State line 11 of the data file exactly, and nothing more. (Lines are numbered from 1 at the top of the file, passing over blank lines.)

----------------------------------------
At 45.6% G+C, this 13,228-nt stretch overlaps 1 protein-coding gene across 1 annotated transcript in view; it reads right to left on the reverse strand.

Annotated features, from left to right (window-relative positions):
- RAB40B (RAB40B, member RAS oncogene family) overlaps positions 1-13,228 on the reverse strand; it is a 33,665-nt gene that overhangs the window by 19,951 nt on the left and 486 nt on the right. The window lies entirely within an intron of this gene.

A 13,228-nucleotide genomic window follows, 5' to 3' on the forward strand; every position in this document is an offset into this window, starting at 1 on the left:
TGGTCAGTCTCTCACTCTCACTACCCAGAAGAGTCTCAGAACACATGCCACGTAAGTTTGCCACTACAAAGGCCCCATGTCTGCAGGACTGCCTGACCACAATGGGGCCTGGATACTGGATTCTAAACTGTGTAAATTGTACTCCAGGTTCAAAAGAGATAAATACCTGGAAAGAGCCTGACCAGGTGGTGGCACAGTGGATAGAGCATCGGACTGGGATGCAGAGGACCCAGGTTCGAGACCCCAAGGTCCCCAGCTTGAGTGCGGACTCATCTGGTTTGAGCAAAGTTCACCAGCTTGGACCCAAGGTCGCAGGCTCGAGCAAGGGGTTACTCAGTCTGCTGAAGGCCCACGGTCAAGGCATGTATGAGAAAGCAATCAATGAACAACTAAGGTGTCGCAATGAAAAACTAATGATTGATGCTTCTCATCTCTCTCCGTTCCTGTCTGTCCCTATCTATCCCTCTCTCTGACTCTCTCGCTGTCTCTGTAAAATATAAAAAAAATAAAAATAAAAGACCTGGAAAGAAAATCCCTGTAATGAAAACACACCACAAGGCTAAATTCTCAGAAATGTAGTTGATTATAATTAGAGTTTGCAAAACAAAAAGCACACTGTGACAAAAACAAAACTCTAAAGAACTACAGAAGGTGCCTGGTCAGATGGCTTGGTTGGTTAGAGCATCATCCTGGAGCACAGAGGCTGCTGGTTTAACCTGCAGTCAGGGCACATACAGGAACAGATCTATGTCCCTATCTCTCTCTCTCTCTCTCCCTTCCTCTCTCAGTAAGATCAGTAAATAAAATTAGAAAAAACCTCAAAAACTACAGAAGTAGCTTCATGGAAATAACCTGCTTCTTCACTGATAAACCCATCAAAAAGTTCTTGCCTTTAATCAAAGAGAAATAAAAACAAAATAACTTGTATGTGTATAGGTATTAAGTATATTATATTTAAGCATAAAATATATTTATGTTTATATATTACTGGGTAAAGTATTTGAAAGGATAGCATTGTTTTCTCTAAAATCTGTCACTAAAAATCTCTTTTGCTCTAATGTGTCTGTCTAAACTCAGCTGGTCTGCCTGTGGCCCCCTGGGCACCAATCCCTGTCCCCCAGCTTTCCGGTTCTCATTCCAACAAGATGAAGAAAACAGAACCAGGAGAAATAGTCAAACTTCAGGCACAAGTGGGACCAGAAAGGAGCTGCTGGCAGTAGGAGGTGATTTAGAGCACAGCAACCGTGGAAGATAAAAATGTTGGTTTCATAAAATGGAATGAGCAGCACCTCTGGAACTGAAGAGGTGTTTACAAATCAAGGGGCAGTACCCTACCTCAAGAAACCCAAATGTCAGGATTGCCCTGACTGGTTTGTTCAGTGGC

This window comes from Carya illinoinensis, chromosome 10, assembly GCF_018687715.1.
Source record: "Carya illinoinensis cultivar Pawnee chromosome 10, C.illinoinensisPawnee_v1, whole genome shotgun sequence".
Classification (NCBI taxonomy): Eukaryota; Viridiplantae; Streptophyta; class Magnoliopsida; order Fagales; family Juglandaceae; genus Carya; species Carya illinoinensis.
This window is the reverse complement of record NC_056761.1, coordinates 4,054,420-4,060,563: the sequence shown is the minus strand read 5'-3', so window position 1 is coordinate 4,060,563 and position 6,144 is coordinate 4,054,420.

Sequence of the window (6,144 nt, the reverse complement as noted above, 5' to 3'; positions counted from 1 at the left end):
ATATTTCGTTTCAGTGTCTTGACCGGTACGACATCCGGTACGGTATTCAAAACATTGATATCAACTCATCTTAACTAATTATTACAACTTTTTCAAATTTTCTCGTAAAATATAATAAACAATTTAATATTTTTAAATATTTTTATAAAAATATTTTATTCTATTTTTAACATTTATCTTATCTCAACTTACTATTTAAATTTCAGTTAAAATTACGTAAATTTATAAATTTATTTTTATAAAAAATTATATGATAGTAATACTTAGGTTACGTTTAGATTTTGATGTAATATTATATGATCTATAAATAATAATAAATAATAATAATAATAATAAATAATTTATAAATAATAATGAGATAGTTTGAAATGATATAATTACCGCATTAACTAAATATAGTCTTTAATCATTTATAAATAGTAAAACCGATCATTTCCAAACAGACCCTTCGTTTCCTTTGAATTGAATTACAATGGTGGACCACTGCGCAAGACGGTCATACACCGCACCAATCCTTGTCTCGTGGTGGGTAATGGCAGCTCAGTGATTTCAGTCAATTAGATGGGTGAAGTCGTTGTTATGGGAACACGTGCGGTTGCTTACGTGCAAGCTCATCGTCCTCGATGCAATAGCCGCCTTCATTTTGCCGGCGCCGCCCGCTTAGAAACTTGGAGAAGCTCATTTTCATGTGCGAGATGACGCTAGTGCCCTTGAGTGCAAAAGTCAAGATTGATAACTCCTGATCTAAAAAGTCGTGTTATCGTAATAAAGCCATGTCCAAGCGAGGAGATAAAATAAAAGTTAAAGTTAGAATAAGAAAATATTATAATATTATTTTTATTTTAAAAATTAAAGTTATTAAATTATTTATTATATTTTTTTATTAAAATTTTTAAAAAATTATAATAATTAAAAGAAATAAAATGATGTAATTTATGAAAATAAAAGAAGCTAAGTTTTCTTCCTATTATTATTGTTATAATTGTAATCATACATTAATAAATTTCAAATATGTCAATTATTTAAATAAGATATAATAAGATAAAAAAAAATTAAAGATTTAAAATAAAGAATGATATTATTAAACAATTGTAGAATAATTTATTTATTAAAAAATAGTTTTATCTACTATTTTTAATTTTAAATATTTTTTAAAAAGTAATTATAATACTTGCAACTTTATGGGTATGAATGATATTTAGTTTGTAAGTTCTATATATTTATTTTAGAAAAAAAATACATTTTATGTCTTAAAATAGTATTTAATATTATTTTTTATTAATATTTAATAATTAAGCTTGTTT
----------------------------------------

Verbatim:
ATATTTCGTTTCAGTGTCTTGACCGGTACGACATCCGGTACGGTATTCAAAACATTGATATCAACTCATCTTAACTAATTATTACAACTTTTTCAAATTTTCTCGTAAAATATAATAAACAATTTAATATTTTTAAATATTTTTATAAAAATATTTTATTCTATTTTTAACATTTATCTTATCTCAACTTACTATTTAAATTTCAGTTAAAATTACGTAAATTTATAAATTTATTTTTATAAAAAATTATATGATAGTAATACTTAGGTTACGTTTAGATTTTGATGTAATATTATATGATCTATAAATAATAATAAATAATAATAATAATAATAAATAATTTATAAATAATAATGAGATAGTTTGAAATGATATAATTACCGCATTAACTAAATATAGTCTTTAATCATTTATAAATAGTAAAACCGATCATTTCCAAACAGACCCTTCGTTTCCTTTGAATTGAATTACAATGGTGGACCACTGCGCAAGACGGTCATACACCGCACCAATCCTTGTCTCGTGGTGGGTAATGGCAGCTCAGTGATTTCAGTCAATTAGATGGGTGAAGTCGTTGTTATGGGAACACGTGCGGTTGCTTACGTGCAAGCTCATCGTCCTCGATGCAATAGCCGCCTTCATTTTGCCGGCGCCGCCCGCTTAGAAACTTGGAGAAGCTCATTTTCATGTGCGAGATGACGCTAGTGCCCTTGAGTGCAAAAGTCAAGATTGATAACTCCTGATCTAAAAAGTCGTGTTATCGTAATAAAGCCATGTCCAAGCGAGGAGATAAAATAAAAGTTAAAGTTAGAATAAGAAAATATTATAATATTATTTTTATTTTAAAAATTAAAGTTATTAAATTATTTATTATATTTTTTTATTAAAATTTTTAAAAAATTATAATAATTAAAAGAAATAAAATGATGTAATTTATGAAAATAAAAGAAGCTAAGTTTTCTTCCTATTATTATTGTTATAATTGTAATCATACATTAATAAATTTCAAATATGTCAATTATTTAAATAAGATATAATAAGATAAAAAAAAATTAAAGATTTAAAATAAAGAATGATATTATTAAACAATTGTAGAATAATTTATTTATTAAAAAATAGTTTTATCTACTATTTTTAATTTTAAATATTTTTTAAAAAGTAATTATAATACTTGCAACTTTATGGGTATGAATGATATTTAGTTTGTAAGTTCTATATATTTATTTTAGAAAAAAAATACATTTTATGTCTTAAAATAGTATTTAATATTATTTTTTATTAATATTTAATAATTAAGCTTGTTT